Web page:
Francis has done more than any other pope in trying to implement the agenda that his predecessors — including Benedict — advocated. As FrontPage Magazine explored numerous times, especially in 2020 with “The Roman Globalist Church,” Francis wants economic redistribution and environmental sustainability to become the hallmarks of his papacy.
By making that choice, as FrontPage discussed, Francis deemphasizes such moral issues as abortion. Perhaps because Jeffrey Sachs, an economics professor from Columbia, serves as a papal advisor. Sachs wrote the UN’s Sustainable Development Goals — and believes abortion is pivotal to controlling population growth.
An eight-day period in May 2021 revealed how Francis implements the Vatican’s prime directive.
On May 6, the Vatican began a three-day conference on health care, with an emphasis on COVID-19. Speakers included Chelsea Clinton, noted abortion advocate, who participated on a panel entitled “Building a More Equitable Health Care System for All.” The program praised another speaker, Salesforce CEO Marc Benioff, for his “initiatives to create a sustainable, low-carbon future for all.”
The next day, Cardinal Luis Ladaria, responsible for doctrine as prefect of the Congregation for the Doctrine of the Faith, released a letter discouraging American bishops from withholding Communion from elected officials who support abortion. In issuing that letter, Ladaria contradicted both the Catholic catechism and canon law.
Then on May 14, the Vatican played host to a one-day symposium, “Dreaming of a Better Restart.” The title imitates the World Economic Forum’s emphasis on a “great reset.” Sachs spoke on a panel addressing “Financial and Tax Solidarity.” John Kerry, the Biden Administration’s climate envoy, then delivered the keynote speech for “Integral Ecological Sustainability,” a session that discussed “Climate Change and Sustainable and Fair Energy and Food System Transformation.”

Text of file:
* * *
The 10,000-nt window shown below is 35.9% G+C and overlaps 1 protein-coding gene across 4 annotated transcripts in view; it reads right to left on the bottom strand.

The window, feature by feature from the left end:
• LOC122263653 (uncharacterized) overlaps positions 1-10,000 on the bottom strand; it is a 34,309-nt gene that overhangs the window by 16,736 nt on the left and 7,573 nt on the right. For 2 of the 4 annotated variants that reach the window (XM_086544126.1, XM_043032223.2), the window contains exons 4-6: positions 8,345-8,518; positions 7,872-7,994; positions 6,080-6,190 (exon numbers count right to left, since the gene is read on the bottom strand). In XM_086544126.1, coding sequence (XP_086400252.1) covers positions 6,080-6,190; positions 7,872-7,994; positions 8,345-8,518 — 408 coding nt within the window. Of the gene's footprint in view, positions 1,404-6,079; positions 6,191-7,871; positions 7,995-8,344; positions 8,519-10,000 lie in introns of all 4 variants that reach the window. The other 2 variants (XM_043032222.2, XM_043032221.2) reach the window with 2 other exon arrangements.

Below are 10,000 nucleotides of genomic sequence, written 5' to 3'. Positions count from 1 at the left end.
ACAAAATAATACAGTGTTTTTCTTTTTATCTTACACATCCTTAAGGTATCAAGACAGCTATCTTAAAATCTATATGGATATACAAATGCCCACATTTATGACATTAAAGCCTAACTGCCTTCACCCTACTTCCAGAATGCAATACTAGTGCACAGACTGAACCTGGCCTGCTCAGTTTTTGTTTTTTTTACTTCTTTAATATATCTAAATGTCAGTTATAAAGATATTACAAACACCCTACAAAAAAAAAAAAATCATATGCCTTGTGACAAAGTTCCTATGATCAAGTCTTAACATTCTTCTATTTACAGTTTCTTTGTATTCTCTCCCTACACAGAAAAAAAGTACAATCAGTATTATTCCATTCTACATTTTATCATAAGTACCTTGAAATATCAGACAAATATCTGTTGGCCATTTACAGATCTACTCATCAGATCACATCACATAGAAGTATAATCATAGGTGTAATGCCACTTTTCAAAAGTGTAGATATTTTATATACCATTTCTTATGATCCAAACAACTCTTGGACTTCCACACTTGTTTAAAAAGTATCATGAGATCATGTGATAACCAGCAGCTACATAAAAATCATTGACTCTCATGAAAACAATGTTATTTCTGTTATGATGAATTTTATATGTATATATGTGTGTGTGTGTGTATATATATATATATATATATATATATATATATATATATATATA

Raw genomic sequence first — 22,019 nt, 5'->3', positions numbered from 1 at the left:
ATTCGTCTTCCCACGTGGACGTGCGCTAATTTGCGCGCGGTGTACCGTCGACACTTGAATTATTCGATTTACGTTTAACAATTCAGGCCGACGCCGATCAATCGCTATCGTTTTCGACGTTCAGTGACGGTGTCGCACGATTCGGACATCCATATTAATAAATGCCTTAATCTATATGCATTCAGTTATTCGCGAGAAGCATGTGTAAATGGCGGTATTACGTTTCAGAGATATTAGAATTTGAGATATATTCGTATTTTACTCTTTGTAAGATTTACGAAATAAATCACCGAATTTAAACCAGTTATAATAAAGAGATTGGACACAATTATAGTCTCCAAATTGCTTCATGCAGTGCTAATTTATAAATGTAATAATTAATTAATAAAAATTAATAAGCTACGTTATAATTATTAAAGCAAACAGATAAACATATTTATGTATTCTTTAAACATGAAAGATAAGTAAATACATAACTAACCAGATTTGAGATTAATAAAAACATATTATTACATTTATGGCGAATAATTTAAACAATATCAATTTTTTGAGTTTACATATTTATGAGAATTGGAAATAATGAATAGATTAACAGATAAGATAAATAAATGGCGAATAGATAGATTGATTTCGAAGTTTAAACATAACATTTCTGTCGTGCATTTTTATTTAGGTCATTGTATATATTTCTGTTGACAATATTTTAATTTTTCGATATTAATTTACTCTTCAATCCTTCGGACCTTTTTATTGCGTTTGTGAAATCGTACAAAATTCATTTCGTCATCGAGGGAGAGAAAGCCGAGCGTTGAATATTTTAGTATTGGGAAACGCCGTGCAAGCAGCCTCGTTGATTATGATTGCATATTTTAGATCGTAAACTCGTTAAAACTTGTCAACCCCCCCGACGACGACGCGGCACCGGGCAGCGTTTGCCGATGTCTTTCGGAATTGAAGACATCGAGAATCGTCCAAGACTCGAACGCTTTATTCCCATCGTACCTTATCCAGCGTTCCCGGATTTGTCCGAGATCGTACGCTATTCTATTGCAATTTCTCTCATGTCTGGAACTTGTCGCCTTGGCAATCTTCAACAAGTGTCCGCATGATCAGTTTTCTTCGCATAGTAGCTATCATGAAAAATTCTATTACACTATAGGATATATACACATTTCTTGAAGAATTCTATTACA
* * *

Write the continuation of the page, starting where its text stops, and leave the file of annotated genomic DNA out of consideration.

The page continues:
Six months later, Francis urged members of the Paris Peace Forum to use the aftermath of the COVID-19 pandemic as an opportunity to fundamentally restructure human society:
“Faced with the consequences of the great storm that has shaken the world, our conscience therefore calls us … not to follow the easy path of returning to a ‘normality’ marked by injustice, but to accept the challenge of assuming the crisis as ‘a concrete opportunity for conversion, transformation, to rethink our lifestyle and our economic and social systems.’“
The partial quote referring to “a concrete opportunity” came from Francis’ own address to the UN General Assembly in September 2020.
Make no mistake. Thanks in no small part to Benedict’s “Caritas in Veritate,” the Vatican now stands firmly with the United Nations and the World Economic Forum in plotting the course of human destiny.
Whether the Vatican will remain standing with the faith it claims to uphold has become an open question.